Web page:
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Probably just because its going bad. I've heard different symtoms with our A/C compressors. Mine makes a whinning sound when the AC is on, and my dealer told me don't replace it until it completely goes out.

But to answer your question of "WHAT ARE THE REASON..."
It may just be going bad.
 

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so, you upgraded to the the 134? If so, what all do they change out when they upgrade it. Is the compressor included, and what difference did you notice?
 

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Cycling is usually due to low refrigerant charge....it may cycle when it is overcharged also.

The triple pressure switch (TP switch) acts on both too much and too little refrigerant.
When you have too little, the TP switch will stop the current going to the clutch in order, to save the compressor.
When you have too much it does the same thing.

When the system is at equilibrium, the pressures on both sides are equal. Usually there is enough pressure in the system so the the TP switch will turn on the compressor.
The suction and discharge lines, referred to as the HI and LO sides are just that, HI and LO pressure lines.
When you run the A/C, the suction (LO) line has gaseous (cold) refrigerant, so the pressure is Low. The discharge (HI) side has liquid (hot) refrigerant, so the presure is Hi. If you don't know what I am talking about look up Boyles law pv=t

When the A/C is running you should get pressures around 25psi for LO and 225psi for HI.

Now when your A/C is chugging along, the pressure on one side may drop or rise, so that the TP switch says "hey that's too low or that's too high, I'm killing the compressor".
So the system runs a little bit and the pressure drops down to within the specs and now the TP switch allows the compressor to turn on again. Repeat that, and you have cycling.

The gist of all of that, is, you may be close to one of the cut off points when your A/C is running and when it actually operates, it creates the situation of the compressor cycling.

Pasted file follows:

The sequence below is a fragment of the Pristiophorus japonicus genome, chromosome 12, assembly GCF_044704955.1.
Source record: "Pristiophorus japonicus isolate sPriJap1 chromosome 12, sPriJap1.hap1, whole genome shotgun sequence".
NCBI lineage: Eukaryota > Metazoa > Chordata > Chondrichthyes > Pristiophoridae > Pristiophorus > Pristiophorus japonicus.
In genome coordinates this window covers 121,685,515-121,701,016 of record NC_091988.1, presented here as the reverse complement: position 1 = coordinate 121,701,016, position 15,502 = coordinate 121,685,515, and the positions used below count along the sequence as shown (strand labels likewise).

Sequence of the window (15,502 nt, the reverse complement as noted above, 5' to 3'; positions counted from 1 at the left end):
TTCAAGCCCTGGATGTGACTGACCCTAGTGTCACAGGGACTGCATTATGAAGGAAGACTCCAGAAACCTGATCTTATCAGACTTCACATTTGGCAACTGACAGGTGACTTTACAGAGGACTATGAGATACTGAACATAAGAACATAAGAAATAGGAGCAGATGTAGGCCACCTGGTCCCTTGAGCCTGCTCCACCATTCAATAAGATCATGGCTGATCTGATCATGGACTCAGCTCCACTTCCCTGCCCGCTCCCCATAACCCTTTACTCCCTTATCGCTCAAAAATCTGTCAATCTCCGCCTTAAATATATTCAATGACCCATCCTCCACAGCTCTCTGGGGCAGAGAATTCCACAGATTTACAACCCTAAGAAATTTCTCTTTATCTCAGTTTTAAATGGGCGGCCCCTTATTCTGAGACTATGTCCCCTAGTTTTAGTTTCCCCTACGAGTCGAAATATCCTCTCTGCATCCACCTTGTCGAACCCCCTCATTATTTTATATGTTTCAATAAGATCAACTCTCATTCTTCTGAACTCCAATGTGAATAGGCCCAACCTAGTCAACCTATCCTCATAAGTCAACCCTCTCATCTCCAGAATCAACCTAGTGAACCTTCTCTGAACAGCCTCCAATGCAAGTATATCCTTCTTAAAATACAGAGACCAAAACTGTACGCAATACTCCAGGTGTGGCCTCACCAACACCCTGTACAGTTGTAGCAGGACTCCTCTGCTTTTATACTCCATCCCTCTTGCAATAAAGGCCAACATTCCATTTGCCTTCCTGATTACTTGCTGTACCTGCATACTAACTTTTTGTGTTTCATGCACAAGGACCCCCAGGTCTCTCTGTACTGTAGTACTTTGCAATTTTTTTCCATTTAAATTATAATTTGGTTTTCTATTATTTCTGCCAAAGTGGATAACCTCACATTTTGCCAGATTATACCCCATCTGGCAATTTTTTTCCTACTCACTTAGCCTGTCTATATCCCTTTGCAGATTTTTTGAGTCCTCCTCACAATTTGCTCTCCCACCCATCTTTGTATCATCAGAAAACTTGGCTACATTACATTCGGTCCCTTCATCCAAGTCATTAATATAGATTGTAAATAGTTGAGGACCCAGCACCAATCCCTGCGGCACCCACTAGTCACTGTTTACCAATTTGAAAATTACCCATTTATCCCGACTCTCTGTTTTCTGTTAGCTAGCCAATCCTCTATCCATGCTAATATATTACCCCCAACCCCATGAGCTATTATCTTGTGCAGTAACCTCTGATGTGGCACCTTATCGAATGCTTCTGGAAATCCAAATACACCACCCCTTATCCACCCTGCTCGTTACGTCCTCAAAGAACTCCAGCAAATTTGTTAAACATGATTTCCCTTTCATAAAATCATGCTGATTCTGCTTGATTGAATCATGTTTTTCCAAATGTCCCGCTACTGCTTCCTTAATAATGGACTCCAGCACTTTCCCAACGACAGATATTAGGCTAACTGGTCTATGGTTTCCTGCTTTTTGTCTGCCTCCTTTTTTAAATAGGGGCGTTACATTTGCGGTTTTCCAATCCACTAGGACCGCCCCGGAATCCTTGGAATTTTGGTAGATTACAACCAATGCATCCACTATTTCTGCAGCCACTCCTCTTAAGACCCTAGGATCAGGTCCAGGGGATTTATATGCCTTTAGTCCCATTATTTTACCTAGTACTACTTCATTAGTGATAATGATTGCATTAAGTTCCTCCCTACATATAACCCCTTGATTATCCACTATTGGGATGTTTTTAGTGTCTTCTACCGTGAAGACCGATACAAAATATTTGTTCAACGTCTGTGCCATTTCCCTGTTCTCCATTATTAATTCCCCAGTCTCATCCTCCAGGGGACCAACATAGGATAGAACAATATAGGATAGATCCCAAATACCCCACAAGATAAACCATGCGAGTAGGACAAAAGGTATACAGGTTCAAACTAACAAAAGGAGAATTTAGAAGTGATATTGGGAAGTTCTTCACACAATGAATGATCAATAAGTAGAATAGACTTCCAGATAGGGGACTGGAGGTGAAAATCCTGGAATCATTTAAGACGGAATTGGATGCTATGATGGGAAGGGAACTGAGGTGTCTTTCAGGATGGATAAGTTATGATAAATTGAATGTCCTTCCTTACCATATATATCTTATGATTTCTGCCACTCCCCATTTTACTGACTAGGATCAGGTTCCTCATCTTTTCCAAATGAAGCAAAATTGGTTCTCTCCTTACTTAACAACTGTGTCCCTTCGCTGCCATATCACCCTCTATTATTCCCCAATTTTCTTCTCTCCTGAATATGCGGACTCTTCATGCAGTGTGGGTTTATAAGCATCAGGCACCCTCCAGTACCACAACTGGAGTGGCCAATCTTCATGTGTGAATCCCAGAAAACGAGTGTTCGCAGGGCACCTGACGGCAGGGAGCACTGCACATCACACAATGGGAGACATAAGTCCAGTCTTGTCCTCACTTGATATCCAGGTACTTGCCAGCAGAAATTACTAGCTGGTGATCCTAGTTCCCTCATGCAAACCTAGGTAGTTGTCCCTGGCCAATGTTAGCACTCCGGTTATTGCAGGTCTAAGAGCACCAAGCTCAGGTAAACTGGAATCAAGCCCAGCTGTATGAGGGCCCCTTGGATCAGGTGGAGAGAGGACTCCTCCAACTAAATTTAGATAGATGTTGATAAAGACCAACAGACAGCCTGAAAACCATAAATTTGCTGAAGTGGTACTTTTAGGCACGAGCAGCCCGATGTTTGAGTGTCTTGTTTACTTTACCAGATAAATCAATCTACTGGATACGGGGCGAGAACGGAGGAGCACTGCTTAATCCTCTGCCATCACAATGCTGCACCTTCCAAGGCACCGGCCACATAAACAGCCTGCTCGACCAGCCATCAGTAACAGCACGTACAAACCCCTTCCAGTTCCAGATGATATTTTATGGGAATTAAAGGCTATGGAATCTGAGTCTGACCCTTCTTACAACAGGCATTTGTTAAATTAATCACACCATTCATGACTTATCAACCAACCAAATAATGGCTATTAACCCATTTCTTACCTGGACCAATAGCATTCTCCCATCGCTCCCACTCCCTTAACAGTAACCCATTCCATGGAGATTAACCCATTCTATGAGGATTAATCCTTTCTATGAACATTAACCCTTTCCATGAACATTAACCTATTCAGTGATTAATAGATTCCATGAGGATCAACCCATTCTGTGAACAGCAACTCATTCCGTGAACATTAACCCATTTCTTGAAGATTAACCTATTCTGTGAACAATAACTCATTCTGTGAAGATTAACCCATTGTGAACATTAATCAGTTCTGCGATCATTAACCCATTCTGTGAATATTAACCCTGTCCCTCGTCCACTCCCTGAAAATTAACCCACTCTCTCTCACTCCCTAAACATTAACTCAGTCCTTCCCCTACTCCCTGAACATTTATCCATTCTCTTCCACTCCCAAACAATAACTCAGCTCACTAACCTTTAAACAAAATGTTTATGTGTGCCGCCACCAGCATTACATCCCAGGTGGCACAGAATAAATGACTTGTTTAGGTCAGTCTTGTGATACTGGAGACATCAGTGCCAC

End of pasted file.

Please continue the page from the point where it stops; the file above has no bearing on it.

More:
You may also have air in the system.
When you let out the R-134a, you needed to pull a vacuum and boil out all the water in the system, then charge into the vacuum.
R-134 systems need 26.5oz of refrigerant.

How much did you put in ?

If more than 26oz, you may blow your relief valve or worse your compressor. :eek:
 

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CakeDaddy said:
so, you upgraded to the the 134? If so, what all do they change out when they upgrade it. Is the compressor included, and what difference did you notice?
When an R-12 is upgraded to R-134a, not much is really changed.
All the O-rings you can get to.
The lines, condense and evaporator should be flushed with brake cleaner and then blown out with compressed air to remove all oild mineral oil.
The compressor flushed with what oil you'll be using in you system (POE or PAG).
The dryer MUST be replaced and somtimes the expansion valve (gotta rip apart your dash to get to it - I didn't do mine).

System take 8oz of oil and 26.5 oz of R-134a.
Once all parts are cleaned and system put back together, pull a vacuum for atleast 1/2 to make sure vacuum holds (more is always better).
Recharge system into vacuum (car off) until system does not "pull" refrigerant anymore, then start car and fill to ~24oz (usually 2 cans).

To actually answer your question, if the part does not need to be changed, then the person performing the retro, will not replace it unless it is failing or you want to pay for new parts. Usually, just O rings, fittings and new oil put in (with old oil still there - this is bad :(), fittings glued with lock tite.

BTW the same compressor is used on both R-12 and R-134 systems (although they have different PN's). All that was added was a "relief valve" which is part of the manifold. If pressures get over 360psi (I think), the valve will blow and you need a new one (valve, not compressor). :eek:

Hope that answers your Q. :D
 

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Roger said:
im not sure if i have to much or to little to be honest, and i cant really get a good pressure reading. I think im just gonna drain all of it and fill it up according to ounces. How many onces of oil/ r134 or required?
Remember venting the refrigerant is illegal.

Once you get it evcuated, pull a vacuum - very important and fill will 8oz of oil and 26.5 oz of R-134a.

You won't be able to get 26.5oz of R-134a, just pump in 2 cans (24oz).
 

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When you pull a vacuum, the pressure is dropped so that the water in the system is turned to vapour and that can be sucked out by a vacuum pump, along with any air in the system). I am told you can rent these at Autozone in the US.

Peep this - you have air in your system.
There will be water molecules in the air.
What happens when you mix water and cold temps .... ice cubes.
You could possibly clog your system with ice.
This would cause poor cooling, cycling and may eventually build up pressures and blow the relief valve.
 
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